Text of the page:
Concealed within the 123 pages of legislative verbiage and dense boilerplate of the House Republican bill repealing the Affordable Care Act are not a few hard-to-find nuggets. Here’s one crying out for exposure: The bill encourages health insurance companies to pay their top executives more.
It does so by removing the ACA’s limit on corporate tax deductions for executive pay. The cost to the American taxpayer of eliminating this provision: well in excess of $70 million a year. In the reckoning of the Institute for Policy Studies, a think tank that analyzed the limitation in 2014, that would have been enough that year to buy dental insurance under the ACA for 262,000 Americans, or pay the silver plan deductibles for 28,000.
As part of an effort to rein in soaring executive pay, the ACA decreed that health insurance companies could deduct from their taxes only $500,000 of the pay of each top executive. That’s a tighter restriction than the limit imposed on other corporations, which is $1 million per executive. The ACA closed a loophole for insurance companies enjoyed by other corporations, which could deduct the cost of stock options and other “performance-based” pay; for insurance companies, the deduction cap is $500,000 per executive, period.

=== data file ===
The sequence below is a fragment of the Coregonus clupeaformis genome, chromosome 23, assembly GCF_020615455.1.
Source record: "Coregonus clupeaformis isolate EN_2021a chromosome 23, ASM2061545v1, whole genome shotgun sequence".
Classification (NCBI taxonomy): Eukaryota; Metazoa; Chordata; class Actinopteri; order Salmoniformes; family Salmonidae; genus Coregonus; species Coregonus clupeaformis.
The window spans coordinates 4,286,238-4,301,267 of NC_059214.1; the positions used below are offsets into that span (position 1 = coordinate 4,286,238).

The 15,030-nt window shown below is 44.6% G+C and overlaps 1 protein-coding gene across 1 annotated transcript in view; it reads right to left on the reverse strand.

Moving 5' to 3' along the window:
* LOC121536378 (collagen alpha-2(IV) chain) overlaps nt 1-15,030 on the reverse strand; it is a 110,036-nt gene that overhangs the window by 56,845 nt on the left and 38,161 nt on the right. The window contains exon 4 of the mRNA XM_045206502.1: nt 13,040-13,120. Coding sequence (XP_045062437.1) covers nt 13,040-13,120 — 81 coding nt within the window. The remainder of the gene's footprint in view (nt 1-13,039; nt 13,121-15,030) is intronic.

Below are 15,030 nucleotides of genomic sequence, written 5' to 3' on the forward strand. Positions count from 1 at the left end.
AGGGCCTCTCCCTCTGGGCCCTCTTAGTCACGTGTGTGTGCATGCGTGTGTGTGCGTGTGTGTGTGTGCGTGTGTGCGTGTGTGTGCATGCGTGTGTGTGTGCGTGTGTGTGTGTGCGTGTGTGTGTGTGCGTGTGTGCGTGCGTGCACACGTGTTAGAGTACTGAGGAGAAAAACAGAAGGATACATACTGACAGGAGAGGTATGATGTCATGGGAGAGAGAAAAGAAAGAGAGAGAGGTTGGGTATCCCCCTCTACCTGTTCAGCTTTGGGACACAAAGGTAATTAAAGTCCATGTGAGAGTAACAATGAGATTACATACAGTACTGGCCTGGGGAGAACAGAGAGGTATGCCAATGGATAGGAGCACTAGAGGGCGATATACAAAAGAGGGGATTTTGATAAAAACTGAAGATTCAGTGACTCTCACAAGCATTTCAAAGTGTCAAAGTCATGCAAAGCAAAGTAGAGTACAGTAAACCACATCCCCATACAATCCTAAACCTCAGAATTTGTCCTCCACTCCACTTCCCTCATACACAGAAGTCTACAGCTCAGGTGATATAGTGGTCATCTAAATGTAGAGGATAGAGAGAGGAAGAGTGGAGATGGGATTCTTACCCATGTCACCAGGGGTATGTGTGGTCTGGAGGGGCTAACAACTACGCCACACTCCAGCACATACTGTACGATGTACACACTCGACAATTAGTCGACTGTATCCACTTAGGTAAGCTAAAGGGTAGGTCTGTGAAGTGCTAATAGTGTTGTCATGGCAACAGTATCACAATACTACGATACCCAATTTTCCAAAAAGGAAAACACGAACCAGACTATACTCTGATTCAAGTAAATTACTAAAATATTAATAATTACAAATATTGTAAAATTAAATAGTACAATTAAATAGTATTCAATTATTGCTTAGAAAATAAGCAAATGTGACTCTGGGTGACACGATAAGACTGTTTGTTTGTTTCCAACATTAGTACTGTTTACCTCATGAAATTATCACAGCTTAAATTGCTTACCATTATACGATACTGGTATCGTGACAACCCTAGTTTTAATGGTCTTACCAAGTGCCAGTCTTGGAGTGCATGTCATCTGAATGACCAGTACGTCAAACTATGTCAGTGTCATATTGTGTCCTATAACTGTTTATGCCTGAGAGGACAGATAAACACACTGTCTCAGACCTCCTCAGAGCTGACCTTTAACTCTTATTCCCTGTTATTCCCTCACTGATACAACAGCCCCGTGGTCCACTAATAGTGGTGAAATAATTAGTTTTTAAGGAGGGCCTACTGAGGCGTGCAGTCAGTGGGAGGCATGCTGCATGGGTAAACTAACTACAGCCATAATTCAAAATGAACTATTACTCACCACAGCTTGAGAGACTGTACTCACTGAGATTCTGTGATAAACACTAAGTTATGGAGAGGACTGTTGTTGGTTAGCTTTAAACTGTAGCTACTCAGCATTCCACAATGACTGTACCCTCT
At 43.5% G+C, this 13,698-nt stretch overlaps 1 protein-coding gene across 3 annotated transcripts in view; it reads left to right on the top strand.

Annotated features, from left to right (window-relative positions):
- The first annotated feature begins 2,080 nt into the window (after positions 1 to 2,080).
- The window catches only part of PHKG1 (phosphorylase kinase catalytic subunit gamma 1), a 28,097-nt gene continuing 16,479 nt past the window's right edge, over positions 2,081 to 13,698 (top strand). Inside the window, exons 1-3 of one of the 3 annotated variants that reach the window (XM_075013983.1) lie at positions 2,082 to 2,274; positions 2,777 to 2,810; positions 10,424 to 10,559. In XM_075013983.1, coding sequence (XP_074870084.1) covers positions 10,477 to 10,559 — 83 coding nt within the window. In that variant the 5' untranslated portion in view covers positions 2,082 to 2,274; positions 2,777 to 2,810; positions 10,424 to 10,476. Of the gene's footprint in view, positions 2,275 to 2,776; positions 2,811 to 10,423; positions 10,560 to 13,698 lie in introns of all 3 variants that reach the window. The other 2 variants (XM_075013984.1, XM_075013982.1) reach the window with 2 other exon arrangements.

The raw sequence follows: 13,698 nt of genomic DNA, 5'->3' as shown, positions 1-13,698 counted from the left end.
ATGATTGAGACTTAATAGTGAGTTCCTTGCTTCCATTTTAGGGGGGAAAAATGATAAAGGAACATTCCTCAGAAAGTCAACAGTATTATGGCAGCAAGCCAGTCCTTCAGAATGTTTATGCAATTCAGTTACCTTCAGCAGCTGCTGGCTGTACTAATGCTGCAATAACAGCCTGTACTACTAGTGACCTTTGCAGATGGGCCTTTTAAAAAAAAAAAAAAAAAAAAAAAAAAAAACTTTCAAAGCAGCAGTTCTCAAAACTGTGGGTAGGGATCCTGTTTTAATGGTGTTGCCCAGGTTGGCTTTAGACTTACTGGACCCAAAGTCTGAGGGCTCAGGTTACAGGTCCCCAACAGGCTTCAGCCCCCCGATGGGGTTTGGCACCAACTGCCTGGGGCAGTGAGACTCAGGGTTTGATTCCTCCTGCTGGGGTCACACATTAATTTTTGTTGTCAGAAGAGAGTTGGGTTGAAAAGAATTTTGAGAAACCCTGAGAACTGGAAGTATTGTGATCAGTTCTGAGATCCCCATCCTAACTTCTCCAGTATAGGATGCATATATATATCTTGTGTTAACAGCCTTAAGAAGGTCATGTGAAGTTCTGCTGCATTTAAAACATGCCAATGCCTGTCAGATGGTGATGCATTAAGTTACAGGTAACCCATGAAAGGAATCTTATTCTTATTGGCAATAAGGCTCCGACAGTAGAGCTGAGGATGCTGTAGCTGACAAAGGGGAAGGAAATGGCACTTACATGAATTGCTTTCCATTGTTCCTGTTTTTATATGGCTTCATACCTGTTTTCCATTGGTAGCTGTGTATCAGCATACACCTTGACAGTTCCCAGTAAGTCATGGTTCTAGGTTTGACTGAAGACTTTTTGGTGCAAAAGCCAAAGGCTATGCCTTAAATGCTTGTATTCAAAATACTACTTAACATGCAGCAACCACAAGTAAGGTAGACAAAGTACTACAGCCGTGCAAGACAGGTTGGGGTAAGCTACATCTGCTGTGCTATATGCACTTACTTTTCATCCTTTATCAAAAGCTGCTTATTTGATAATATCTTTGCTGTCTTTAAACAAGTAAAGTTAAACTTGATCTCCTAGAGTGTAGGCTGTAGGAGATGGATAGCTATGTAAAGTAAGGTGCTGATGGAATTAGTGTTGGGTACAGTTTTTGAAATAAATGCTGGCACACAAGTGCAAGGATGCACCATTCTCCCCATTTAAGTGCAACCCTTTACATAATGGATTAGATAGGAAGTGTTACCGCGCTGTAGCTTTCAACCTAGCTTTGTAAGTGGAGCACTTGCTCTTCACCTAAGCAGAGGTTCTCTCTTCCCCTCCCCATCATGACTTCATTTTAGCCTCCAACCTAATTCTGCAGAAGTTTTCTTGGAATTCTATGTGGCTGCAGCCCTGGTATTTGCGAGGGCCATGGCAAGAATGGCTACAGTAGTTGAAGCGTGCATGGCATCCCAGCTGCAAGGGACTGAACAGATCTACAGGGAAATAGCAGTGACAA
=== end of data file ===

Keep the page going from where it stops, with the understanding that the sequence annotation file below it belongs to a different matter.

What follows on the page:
The idea was to signal that the ACA, which cemented health insurance companies into the center of American healthcare, wasn’t a pure giveaway to the industry.
Some might say that the executive pay limit on insurers turned out to be a bad bargain, considering how much the companies have been whining about ACA-related losses. But that would be incorrect. As we’ve reported in the past, the major insurance companies have actually made a mint from Obamacare — though perhaps not on the individual insurance exchanges. Their profits have come from the expansion of Medicaid, in which the largest insurers play a major role.
Read the whole article in the LA Times